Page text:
Like most, I'd want to follow an optimal path that would maximise how much we have in retirement. Does quoting a specific number - let's say 200K p/a passive income at retirement vs. 300K p/a significantly alter a potential strategy to be implemented?

    I guess I struggle to articulate a particular target - how can this question be answered in a way that could help suggested long term investment strategies?
     
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  9. euro73

    euro73 Well-Known Member Business Member

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    All depends on what you want to achieve, but if you are after @200K income in @ 17-20 years, here is something to consider;

    1. PPOR - Sacrifice the 800K of funds in offset . Reduce your PPOR loan to 200K. This will immediately improve your borrowing capacity significantly

    2. Re-borrow 700K of the 800K you just sacrificed.... but this time for INV purposes so that the debt is deductible. Set it up as 5 x 140K sub accounts. So you'd have 6 sub accounts in total
    #1 would be the 200K P&I PPOR debt
    #2,3,4,5, and 6 would each be 140K, and would be used to fund 20% deposit + stamp duty + expenses for a 650K Dual Occ purchase. . Total debt against the PPOR would be 900K, which is less than you carry now, but 200K would be non deductible and 700K would be deductible.

    3. Borrow 520K x 5 for the purchase of 5 x Dual Occ's.


    You'd have 3 Million secured by the INV properties ( 2.6 for Dual Occ's and 400K for existing INV) + 900K secured by the PPOR , for 3.9 Million total debt . 3.7 of it would be INV debt and 200K would not.

    Set all loans to P&I ( including your existing INV property) and let them pay themselves off within 17-20 years . Even with zero growth ( which is unlikely) you would end up owning all the assets outright for a total asset base ( excluding the PPOR ) of 3.75 Million, but you'd have 11 x rental incomes. ( 10 from the 5 x dual occ's, and 1 from your existing INV property) The Dual Occ's are already producing over 40K of rental income. 5 of those is 200K , plus whatever your existing INV property produces. You'd only need 50-60% rental growth over 17-20 years for the rents to reach @ 350K . Allowing for your expenses to double from @ 6K to @ 12K per property over the same 17-20 year period, you'd have total expenses of @ 72K across your 6 INV properties. That would leave @ 278K as taxable income. But you'd still have at least 7 or 8K of depreciation on each of the 5 x Dual occ's , so that taxable income would reduce further to @ 238K .... tax on 238K is $80,197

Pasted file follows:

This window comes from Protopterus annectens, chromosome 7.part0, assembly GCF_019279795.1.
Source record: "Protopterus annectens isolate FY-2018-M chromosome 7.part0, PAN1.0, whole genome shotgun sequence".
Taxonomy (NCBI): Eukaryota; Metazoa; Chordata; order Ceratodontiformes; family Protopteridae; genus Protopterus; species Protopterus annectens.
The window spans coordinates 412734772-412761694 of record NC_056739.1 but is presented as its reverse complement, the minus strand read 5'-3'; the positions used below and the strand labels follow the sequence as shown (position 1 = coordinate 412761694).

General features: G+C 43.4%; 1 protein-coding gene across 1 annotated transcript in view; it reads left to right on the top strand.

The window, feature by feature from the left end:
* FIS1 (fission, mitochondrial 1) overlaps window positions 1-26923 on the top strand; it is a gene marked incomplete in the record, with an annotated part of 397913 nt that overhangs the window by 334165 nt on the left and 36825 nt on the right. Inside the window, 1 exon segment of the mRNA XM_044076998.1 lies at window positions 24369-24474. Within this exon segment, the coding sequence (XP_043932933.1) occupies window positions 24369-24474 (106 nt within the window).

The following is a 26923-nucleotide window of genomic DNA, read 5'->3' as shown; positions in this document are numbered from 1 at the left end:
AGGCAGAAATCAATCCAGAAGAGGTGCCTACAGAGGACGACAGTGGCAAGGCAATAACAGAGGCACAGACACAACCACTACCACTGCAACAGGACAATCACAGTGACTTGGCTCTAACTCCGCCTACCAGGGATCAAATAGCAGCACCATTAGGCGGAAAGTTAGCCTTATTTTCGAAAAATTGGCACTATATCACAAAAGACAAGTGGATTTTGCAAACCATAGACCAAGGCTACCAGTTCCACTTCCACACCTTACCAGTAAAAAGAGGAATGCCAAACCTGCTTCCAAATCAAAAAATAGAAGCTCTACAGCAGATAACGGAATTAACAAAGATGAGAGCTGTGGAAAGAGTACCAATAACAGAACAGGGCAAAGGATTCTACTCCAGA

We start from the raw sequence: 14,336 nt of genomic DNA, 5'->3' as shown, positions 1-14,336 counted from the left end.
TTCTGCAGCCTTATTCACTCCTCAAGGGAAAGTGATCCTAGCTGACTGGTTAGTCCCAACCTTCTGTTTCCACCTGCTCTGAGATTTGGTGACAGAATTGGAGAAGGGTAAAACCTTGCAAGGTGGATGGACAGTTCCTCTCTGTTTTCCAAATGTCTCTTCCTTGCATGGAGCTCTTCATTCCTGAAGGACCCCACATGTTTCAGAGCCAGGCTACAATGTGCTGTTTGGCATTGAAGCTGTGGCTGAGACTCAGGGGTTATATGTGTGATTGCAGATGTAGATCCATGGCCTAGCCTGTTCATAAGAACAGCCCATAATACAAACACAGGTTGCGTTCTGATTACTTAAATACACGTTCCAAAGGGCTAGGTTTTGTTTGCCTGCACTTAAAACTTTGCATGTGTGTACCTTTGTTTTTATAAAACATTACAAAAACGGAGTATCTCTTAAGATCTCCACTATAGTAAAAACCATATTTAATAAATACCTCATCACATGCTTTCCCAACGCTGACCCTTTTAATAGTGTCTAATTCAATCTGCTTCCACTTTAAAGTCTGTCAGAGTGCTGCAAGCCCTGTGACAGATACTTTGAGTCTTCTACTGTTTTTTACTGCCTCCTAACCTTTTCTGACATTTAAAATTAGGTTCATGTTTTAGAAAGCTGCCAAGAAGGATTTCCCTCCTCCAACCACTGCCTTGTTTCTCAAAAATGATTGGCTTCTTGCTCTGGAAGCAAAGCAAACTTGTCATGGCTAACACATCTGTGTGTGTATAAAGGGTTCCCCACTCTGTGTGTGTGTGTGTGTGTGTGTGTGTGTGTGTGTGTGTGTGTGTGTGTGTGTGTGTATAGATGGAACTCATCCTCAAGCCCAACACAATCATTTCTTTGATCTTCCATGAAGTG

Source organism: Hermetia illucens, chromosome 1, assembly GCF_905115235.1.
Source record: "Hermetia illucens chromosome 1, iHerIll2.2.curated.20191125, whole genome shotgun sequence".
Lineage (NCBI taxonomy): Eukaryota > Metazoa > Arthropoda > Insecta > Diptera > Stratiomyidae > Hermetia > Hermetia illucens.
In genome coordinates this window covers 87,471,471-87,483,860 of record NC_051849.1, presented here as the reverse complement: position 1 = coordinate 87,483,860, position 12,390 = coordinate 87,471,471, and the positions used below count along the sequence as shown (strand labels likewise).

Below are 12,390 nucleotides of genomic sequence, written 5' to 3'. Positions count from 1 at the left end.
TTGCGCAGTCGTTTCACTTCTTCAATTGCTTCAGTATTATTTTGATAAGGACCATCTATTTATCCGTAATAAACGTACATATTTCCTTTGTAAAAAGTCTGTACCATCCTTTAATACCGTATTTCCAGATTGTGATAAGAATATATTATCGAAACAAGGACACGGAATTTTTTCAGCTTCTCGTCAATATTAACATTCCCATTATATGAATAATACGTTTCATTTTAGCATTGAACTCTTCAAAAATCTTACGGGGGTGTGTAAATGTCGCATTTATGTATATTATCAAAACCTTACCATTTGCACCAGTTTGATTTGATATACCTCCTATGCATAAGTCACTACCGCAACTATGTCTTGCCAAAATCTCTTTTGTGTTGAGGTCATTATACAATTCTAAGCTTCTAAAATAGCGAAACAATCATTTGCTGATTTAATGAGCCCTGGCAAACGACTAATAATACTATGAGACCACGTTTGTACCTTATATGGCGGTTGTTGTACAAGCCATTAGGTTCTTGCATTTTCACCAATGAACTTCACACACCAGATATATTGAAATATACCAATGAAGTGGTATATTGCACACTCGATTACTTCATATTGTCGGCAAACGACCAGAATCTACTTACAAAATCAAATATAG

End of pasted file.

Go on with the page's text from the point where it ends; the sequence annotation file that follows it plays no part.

So if you are grossing 278K after expenses but before depreciation, and being taxed @80.2K ( based on 238K taxable) , that should leave you with a net income of @ 197.8K...pretty close to the 200K you want. Of course, considering that tax rates will fall as the 37% marginal tax rate is phased out, the tax paid on 238K will be less than $80.2K, so you'll net more than 200K in all likelihood:)

    Assumptions used.. Your borrowing capacity is adequate to do this. Loans are all set to P&I . Rental inflation is only 50-60% over 17 - 20 years . Expenses double in 17-20 years. No growth is assumed, although it's unlikely that would occur.


    OR - a different approach might be to take the same 3.9 Million total lending and chase blue chip growth instead ... If you are able to achieve say 5 Million in growth over 17-20 years, you could sell the properties, GROSS $5 Million profit, and then allowing for @ 1.125 Million in CGT, you'd be left with @ 3.875 Million. Reinvest it at 6% and you can get @ $232,500 Gross... You'd pay $77,497 in tax, for a NET income of $155,003. Or if you can reinvest the post CGT profits at 7% you'd generate $271,250 Gross, or $176,090.50 NET. Or if you can reinvest the post CGT profits at 8% you'd generate $310,000 Gross, or $197,403- which is a pretty similar kind of outcome to Dual occ's + 50%-60% rental inflation + zero growth...... except it requires 128.2% capital growth + 8% returns ... and we haven't accounted for the significant non deductible holding annual holding costs you'd incur with those kinds of low yielding blue chips when they go P&I and are costing you tens of thousands per year just to hold onto...none of which would be deductible. So it would be very likely to actually require significantly more than 128.2% capital growth just to match a zero growth strategy of debt reduction that the Dual Occ's would facilitate.... let alone to outperform it . You'd need closer to 150% growth...maybe more.